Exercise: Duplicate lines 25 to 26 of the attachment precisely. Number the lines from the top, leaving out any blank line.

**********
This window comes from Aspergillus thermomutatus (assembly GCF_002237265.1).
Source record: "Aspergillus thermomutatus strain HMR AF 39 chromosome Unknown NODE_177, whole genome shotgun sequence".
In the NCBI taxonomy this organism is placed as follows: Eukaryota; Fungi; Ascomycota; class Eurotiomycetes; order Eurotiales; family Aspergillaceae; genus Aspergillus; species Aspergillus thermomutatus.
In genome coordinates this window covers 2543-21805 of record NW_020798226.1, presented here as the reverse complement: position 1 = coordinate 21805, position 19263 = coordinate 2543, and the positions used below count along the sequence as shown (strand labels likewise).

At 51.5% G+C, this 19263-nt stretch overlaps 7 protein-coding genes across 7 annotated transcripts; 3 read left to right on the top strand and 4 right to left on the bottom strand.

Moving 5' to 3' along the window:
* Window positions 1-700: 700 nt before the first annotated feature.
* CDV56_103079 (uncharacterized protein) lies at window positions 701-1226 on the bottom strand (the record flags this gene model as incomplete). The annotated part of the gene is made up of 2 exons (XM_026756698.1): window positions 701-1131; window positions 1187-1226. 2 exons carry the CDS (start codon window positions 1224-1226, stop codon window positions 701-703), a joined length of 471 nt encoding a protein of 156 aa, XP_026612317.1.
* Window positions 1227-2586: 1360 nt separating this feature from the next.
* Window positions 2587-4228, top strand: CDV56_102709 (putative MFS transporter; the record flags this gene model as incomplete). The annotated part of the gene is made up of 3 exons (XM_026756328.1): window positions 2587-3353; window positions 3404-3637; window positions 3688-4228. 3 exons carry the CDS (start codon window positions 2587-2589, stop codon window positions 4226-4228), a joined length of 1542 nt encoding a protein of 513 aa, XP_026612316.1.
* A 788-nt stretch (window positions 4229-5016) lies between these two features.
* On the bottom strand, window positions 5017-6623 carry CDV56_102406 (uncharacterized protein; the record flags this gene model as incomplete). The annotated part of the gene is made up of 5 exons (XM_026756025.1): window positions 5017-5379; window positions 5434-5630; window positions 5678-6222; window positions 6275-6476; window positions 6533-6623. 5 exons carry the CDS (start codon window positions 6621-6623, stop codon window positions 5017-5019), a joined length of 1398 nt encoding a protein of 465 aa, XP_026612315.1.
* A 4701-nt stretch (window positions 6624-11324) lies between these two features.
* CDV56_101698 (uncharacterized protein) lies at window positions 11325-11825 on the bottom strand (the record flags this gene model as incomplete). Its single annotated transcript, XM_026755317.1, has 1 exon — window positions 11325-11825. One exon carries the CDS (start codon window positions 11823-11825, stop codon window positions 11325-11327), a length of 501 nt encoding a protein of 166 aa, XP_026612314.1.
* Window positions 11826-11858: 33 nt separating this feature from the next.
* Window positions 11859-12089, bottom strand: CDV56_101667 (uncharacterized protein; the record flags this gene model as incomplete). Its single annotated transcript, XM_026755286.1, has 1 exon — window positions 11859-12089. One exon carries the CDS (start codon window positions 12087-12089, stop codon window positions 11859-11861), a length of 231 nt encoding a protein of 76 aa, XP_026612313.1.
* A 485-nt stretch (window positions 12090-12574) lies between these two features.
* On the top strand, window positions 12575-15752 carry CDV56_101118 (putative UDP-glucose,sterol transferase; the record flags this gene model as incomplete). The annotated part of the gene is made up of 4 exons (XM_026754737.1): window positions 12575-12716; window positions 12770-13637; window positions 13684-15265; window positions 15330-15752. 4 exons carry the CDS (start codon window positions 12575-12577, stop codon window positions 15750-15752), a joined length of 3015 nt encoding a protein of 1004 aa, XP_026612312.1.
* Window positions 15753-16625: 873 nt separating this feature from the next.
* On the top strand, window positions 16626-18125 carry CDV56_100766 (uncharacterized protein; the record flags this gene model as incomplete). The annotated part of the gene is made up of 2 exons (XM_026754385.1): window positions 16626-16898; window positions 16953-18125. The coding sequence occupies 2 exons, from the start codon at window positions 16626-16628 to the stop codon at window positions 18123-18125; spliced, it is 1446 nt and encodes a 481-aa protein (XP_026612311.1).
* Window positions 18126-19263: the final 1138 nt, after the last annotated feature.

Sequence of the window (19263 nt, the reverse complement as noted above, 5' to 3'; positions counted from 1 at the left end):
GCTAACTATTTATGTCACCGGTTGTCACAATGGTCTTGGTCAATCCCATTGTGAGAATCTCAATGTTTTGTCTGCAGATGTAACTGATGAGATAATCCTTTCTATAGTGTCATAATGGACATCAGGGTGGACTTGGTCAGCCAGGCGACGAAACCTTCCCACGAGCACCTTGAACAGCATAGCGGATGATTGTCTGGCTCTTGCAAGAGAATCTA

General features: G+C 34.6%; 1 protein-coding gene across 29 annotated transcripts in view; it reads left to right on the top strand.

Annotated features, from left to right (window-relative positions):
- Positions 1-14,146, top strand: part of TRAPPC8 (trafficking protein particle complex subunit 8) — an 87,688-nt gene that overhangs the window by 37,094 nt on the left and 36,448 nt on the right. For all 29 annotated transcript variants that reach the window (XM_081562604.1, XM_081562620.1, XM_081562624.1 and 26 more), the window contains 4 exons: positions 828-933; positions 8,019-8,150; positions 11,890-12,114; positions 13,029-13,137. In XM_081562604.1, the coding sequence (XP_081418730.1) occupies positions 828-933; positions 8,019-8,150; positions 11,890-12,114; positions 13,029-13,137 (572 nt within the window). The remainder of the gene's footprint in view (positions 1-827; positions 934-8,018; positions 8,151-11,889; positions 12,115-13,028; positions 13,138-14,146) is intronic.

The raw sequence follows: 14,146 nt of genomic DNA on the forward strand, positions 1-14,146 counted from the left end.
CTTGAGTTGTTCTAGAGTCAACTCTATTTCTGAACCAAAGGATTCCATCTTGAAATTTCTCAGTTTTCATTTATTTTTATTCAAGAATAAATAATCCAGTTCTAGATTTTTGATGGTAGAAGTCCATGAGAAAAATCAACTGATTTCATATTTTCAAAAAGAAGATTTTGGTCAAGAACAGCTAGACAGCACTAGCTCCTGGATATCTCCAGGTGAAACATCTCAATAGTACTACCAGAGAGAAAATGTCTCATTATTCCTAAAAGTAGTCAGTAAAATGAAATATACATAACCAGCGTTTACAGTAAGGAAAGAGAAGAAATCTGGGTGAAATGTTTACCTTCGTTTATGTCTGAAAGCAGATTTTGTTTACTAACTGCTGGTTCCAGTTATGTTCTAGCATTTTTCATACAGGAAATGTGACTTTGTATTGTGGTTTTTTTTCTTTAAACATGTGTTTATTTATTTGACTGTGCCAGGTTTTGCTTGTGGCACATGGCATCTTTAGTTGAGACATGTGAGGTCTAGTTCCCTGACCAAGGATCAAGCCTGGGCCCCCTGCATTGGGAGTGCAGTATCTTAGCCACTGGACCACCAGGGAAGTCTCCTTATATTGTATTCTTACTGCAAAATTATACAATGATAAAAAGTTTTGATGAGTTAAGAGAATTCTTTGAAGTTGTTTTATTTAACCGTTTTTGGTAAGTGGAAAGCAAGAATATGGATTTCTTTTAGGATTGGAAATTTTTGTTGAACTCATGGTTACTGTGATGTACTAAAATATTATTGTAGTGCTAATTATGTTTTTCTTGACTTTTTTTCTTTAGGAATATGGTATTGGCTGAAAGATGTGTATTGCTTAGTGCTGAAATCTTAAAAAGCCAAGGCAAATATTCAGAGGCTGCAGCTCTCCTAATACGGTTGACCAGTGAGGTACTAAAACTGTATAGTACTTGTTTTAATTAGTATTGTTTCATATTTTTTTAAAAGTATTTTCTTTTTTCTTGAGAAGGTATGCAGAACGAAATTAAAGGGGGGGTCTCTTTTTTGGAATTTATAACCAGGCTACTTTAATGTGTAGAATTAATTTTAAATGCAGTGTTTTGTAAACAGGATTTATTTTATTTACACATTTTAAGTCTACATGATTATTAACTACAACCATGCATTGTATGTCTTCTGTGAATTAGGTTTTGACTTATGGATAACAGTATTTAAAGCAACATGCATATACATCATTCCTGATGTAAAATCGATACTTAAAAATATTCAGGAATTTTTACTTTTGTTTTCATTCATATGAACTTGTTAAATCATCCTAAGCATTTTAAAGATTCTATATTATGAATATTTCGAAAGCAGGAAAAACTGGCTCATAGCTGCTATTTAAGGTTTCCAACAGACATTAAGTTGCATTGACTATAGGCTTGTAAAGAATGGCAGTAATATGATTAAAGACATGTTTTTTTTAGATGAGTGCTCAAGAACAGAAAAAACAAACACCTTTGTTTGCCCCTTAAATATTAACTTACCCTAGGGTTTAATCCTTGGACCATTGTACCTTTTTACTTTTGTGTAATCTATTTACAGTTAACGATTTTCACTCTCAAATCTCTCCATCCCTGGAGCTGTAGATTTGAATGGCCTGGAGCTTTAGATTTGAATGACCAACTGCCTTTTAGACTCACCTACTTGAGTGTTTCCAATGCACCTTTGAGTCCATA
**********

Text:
Annotated features, from left to right (window-relative positions):
- Positions 1-14,146, top strand: part of TRAPPC8 (trafficking protein particle complex subunit 8) — an 87,688-nt gene that overhangs the window by 37,094 nt on the left and 36,448 nt on the right. For all 29 annotated transcript variants that reach the window (XM_081562604.1, XM_081562620.1, XM_081562624.1 and 26 more), the window contains 4 exons: positions 828-933; positions 8,019-8,150; positions 11,890-12,114; positions 13,029-13,137. In XM_081562604.1, the coding sequence (XP_081418730.1) occupies positions 828-933; positions 8,019-8,150; positions 11,890-12,114; positions 13,029-13,137 (572 nt within the window). The remainder of the gene's footprint in view (positions 1-827; positions 934-8,018; positions 8,151-11,889; positions 12,115-13,028; positions 13,138-14,146) is intronic.